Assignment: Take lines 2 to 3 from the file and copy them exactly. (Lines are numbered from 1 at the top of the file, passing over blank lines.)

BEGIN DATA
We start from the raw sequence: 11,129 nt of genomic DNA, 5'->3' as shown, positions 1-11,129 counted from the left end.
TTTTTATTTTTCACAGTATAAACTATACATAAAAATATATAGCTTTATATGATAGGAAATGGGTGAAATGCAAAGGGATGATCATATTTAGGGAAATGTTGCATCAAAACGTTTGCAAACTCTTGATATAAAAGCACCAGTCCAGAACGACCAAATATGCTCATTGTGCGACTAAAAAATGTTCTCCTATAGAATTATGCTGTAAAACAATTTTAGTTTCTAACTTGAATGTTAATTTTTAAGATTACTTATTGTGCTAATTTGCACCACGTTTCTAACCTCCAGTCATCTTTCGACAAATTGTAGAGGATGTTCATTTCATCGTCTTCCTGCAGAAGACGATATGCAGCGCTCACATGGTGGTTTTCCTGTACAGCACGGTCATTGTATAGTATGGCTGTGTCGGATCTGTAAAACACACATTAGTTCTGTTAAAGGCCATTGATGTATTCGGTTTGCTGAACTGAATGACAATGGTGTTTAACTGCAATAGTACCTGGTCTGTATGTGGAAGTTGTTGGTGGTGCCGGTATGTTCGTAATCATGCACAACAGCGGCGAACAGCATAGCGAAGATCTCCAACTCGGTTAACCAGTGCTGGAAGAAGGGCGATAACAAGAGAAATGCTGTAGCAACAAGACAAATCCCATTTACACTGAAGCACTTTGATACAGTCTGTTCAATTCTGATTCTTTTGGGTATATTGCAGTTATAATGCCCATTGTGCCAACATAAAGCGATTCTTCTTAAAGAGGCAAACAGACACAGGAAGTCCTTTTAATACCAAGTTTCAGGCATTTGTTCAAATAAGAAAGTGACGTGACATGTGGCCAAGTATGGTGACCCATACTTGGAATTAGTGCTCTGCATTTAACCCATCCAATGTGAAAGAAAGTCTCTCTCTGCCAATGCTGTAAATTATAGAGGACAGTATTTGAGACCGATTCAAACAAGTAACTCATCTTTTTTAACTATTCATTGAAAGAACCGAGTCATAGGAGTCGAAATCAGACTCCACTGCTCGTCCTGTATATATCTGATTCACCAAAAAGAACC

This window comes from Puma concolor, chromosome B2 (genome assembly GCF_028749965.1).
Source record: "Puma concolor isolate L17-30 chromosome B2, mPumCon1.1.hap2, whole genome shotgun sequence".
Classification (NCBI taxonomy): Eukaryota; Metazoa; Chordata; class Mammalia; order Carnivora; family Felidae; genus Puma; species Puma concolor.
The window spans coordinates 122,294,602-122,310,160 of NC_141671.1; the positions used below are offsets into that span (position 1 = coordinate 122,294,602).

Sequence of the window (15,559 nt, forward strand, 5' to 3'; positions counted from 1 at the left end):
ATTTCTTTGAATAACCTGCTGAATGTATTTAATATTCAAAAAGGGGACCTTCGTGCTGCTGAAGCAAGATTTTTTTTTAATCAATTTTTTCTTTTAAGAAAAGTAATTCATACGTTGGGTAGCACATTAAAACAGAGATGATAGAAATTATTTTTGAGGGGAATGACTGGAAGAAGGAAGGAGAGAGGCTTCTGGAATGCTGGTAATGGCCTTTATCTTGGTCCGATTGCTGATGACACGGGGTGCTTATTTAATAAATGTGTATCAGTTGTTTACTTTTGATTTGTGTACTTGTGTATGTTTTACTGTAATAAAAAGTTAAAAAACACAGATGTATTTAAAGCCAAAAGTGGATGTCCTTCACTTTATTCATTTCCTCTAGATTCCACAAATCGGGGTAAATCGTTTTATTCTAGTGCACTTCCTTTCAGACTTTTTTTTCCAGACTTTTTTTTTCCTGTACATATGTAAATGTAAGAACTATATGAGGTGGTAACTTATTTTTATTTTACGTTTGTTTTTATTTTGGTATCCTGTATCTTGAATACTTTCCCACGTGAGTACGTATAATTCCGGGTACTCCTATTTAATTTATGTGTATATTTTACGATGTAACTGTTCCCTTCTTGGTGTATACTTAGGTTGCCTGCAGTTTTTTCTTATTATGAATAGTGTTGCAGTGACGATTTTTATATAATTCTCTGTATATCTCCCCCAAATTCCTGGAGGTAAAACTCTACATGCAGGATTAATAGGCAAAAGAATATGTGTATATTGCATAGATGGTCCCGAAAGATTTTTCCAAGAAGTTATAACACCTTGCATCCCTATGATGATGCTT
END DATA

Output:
TTTTTATTTTTCACAGTATAAACTATACATAAAAATATATAGCTTTATATGATAGGAAATGGGTGAAATGCAAAGGGATGATCATATTTAGGGAAATGTTGCATCAAAACGTTTGCAAACTCTTGATATAAAAGCACCAGTCCAGAACGACCAAATATGCTCATTGTGCGACTAAAAAATGTTCTCCTATAGAATTATGCTGTAAAACAATTTTAGTTTCTAACTTGAATGTTAATTTTTAAGATTACTTATTGTGCTAATTTGCACCACGTTTCTAACCTCCAGTCATCTTTCGACAAATTGTAGAGGATGTTCATTTCATCGTCTTCCTGCAGAAGACGATATGCAGCGCTCACATGGTGGTTTTCCTGTACAGCACGGTCATTGTATAGTATGGCTGTGTCGGATCTGTAAAACACACATTAGTTCTGTTAAAGGCCATTGATGTATTCGGTTTGCTGAACTGAATGACAATGGTGTTTAACTGCAATAGTACCTGGTCTGTATGTGGAAGTTGTTGGTGGTGCCGGTATGTTCGTAATCATGCACAACAGCGGCGAACAGCATAGCGAAGATCTCCAACTCGGTTAACCAGTGCTGGAAGAAGGGCGATAACAAGAGAAATGCTGTAGCAACAAGACAAATCCCATTTACACTGAAGCACTTTGATACAGTCTGTTCAATTCTGATTCTTTTGGGTATATTGCAGTTATAATGCCCATTGTGCCAACATAAAGCGATTCTTCTTAAAGAGGCAAACAGACACAGGAAGTCCTTTTAATACCAAGTTTCAGGCATTTGTTCAAATAAGAAAGTGACGTGACATGTGGCCAAGTATGGTGACCCATACTTGGAATTAGTGCTCTGCATTTAACCCATCCAATGTGAAAGAAAGTCTCTCTCTGCCAATGCTGTAAATTATAGAGGACAGTATTTGAGACCGATTCAAACAAGTAACTCATCTTTTTTAACTATTCATTGAAAGAACCGAGTCATAGGAGTCGAAATCAGACTCCACTGCTCGTCCTGTATATATCTGATTCACCAAAAAGAACC

This window comes from Puma concolor, chromosome B2 (genome assembly GCF_028749965.1).